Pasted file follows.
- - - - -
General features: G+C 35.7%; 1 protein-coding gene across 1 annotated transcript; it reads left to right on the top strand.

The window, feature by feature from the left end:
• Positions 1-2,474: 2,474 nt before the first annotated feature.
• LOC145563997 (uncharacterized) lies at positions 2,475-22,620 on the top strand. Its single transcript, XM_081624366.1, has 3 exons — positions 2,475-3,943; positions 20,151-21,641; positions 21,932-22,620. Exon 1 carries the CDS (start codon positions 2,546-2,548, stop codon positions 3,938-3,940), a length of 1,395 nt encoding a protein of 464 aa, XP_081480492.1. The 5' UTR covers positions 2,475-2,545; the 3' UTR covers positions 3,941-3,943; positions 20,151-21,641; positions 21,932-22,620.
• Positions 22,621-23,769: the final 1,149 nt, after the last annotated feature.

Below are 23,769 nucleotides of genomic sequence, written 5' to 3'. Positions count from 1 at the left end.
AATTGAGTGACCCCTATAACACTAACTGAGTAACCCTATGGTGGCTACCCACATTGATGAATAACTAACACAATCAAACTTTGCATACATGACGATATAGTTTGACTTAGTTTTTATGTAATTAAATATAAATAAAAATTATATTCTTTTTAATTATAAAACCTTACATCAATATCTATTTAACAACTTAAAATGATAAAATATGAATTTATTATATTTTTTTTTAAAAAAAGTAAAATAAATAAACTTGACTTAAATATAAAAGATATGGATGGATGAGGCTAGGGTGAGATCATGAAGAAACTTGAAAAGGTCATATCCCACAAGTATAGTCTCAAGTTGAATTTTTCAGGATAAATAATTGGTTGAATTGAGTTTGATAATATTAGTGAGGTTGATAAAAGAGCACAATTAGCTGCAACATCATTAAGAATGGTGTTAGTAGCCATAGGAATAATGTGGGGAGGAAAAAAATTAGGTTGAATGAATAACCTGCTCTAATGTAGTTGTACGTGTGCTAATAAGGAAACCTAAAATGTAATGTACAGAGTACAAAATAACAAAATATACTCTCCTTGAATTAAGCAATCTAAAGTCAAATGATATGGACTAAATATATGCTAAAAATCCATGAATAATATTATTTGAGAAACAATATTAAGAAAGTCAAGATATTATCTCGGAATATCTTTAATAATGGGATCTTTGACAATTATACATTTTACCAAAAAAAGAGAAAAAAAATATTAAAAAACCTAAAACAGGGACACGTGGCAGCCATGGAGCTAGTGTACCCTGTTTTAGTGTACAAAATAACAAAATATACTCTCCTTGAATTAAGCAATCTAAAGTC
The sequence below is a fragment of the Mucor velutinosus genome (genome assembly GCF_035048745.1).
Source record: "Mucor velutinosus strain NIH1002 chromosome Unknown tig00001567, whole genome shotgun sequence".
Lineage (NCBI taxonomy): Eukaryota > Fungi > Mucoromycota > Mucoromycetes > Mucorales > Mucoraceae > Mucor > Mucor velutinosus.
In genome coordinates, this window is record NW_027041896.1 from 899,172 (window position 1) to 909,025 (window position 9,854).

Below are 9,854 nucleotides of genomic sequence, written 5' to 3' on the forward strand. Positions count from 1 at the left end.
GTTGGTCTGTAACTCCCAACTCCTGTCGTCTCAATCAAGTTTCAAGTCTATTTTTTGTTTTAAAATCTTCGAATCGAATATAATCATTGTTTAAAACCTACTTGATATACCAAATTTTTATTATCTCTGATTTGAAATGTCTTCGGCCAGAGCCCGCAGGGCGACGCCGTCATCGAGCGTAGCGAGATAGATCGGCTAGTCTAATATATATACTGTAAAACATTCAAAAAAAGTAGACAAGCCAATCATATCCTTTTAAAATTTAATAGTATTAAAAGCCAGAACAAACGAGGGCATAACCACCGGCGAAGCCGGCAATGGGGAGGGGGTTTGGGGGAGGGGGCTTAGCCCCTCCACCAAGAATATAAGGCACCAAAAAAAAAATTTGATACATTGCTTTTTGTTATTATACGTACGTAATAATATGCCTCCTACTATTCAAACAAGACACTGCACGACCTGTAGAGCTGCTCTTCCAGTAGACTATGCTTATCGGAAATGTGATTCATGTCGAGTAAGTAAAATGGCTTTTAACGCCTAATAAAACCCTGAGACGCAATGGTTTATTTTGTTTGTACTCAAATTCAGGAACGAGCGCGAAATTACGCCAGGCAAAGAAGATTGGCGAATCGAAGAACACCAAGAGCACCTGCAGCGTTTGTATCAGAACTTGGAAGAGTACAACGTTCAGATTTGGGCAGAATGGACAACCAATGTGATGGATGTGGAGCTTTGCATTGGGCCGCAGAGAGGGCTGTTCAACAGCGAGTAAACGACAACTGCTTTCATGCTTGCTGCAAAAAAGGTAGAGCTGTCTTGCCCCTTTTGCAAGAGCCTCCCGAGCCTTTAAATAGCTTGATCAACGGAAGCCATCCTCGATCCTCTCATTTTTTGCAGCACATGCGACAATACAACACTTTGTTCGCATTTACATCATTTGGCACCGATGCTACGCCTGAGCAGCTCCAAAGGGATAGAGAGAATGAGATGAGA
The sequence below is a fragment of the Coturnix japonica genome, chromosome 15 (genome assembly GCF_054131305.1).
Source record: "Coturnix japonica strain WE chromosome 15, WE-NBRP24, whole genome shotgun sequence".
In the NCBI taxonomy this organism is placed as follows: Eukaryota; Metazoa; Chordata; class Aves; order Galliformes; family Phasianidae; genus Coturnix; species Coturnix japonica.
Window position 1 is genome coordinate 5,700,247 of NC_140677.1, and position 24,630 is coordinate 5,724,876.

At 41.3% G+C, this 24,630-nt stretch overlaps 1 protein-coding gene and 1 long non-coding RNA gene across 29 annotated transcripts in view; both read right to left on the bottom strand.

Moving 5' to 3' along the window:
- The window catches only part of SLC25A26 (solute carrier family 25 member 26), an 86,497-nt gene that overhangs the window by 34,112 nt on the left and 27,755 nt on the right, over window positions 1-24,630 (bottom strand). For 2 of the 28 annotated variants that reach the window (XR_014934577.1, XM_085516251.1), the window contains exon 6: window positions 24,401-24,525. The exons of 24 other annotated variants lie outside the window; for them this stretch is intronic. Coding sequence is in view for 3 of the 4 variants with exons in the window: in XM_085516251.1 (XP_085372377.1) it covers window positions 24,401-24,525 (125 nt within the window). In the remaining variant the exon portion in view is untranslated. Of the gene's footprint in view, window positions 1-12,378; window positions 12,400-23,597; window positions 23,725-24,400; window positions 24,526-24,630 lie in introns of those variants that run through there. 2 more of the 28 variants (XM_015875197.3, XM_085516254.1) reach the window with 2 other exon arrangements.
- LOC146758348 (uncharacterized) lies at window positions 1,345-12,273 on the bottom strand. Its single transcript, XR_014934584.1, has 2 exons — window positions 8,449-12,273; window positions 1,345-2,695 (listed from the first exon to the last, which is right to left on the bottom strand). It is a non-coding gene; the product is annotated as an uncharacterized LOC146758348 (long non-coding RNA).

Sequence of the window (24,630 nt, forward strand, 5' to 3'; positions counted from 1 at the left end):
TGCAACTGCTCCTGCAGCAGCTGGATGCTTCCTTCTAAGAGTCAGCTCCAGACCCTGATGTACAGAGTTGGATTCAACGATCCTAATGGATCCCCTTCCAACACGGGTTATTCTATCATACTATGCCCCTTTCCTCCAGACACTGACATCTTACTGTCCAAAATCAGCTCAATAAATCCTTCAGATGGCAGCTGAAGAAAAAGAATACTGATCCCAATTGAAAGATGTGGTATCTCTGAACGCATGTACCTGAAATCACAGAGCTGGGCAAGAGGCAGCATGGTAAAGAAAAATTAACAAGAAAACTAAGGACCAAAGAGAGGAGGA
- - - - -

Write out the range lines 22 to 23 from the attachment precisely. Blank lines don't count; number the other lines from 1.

Sequence of the window (24,630 nt, forward strand, 5' to 3'; positions counted from 1 at the left end):
TGCAACTGCTCCTGCAGCAGCTGGATGCTTCCTTCTAAGAGTCAGCTCCAGACCCTGATGTACAGAGTTGGATTCAACGATCCTAATGGATCCCCTTCCAACACGGGTTATTCTATCATACTATGCCCCTTTCCTCCAGACACTGACATCTTACTGTCCAAAATCAGCTCAATAAATCCTTCAGATGGCAGCTGAAGAAAAAGAATACTGATCCCAATTGAAAGATGTGGTATCTCTGAACGCATGTACCTGAAATCACAGAGCTGGGCAAGAGGCAGCATGGTAAAGAAAAATTAACAAGAAAACTAAGGACCAAAGAGAGGAGGA